The Problem of Good
Peter is absolutely right that Christians believe God is good. The Christian worldview says that God is good and does good to all. His abundant goodness is revealed in all of creation. We live because God gives us breath, and everything we enjoy comes from him (Acts 17:25). He causes the sun to shine and the rain to fall (Matthew 5:45). All of creation depends on God for provision. Psalm 104 celebrates God’s comprehensive care of creation, reminding us that our lives are moment-by-moment pervaded by his goodness.
The question Peter asks relates to the problem of evil, but what about the problem of good? What about the good we experience? If we interpret disaster as evidence against God, why shouldn’t the good we experience every day be interpreted as evidence for God? And yet that’s not how we are prone to think. The human heart is quick to find reasons to say, “There is no God,” but slow to recognize the many reasons to say, “There is a God, and he is good!” Why do we want to blame God for disaster, but not recognize him for the good that we experience every day of our lives?
Creation, Fall, Redemption
Now let’s try to respond to the question. Christians do not presume to know all the reasons God has for allowing natural disasters. To know something like that, one would have to see the beginning and end of all things, one would need to have a divine vantage point upon all of time. But no Christians claims such knowledge. Our understanding is limited to what God tells us in the Bible.
We can summarize what God says in Scripture with the Christian doctrines of creation, fall, and redemption. If you understand what is meant by these three words, you can understand how the presence of natural disasters does not require the denial of God’s goodness and power or existence.
Let’s unpack that. First, the doctrine of creation teaches that God made the world and it was good. There was no death, no natural disasters that suddenly and tragically blotted out human life. God created man to reflect his own character and rule over the creation, but man rebelled against God and brought ruin and corruption into the world.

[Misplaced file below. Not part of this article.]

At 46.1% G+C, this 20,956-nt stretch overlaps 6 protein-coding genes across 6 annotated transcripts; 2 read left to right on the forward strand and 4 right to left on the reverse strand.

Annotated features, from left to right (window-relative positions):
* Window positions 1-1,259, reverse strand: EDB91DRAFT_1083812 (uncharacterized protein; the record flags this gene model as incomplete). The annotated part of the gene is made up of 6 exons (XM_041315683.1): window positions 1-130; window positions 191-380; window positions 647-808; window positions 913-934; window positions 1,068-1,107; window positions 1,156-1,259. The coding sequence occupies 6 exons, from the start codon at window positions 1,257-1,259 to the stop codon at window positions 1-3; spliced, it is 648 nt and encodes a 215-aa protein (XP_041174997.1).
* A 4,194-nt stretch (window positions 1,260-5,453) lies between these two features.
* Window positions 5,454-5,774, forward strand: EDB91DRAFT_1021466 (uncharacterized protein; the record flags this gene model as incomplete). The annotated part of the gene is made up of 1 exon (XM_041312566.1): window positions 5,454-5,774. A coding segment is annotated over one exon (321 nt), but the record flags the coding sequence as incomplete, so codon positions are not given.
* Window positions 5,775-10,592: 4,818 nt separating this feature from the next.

And so we have what Christians call the “the fall.” That’s when our first parents sinned by rebelling against God. Sin ruined mankind’s relationship with God and brought a curse upon creation. Creation remains good, but now everything is subject to frustration, futility, and death because of sin. In short, the origin of natural disasters is mankind’s moral rebellion against a good and gracious God.
The fall does not mean that God lost control of the world he made. Even natural disasters are under his rule. Nor are they without a purpose. Again, we don’t know the hidden purposes of God, but such events do serve as a reminder that life is not guaranteed, that we all deserve death, that we all face the judgment of God and therefore while it is still day we should seek after God and turn to him (Luke 13:1-5). In other words, natural disasters tell the living it is time we turn from sin and trust in Jesus Christ.
That leads to the final word, redemption. The fall is not the final word of Christianity. Redemption is. God did not abandon humanity or the world to the curse even though that’s exactly what was deserved. In the fullness of time, God sent his Son, Jesus Christ, into this fallen and cursed world, and Jesus overcame the world. He overcame sin by taking sin’s guilt upon himself and bearing in his own body the curse of God upon the cross. He overcame death by being obedient unto death and on the third was raised. And the risen and reigning Christ has promised to return and make all things new. Death, pain, and natural disasters shall be no more.
 David Bentley Hart, The Doors of the Sea: Where Was God in the Tsunami?
 David McCullough, The Johnstown Flood.
 Christopher Ash, Where was God When that Happened?, 42.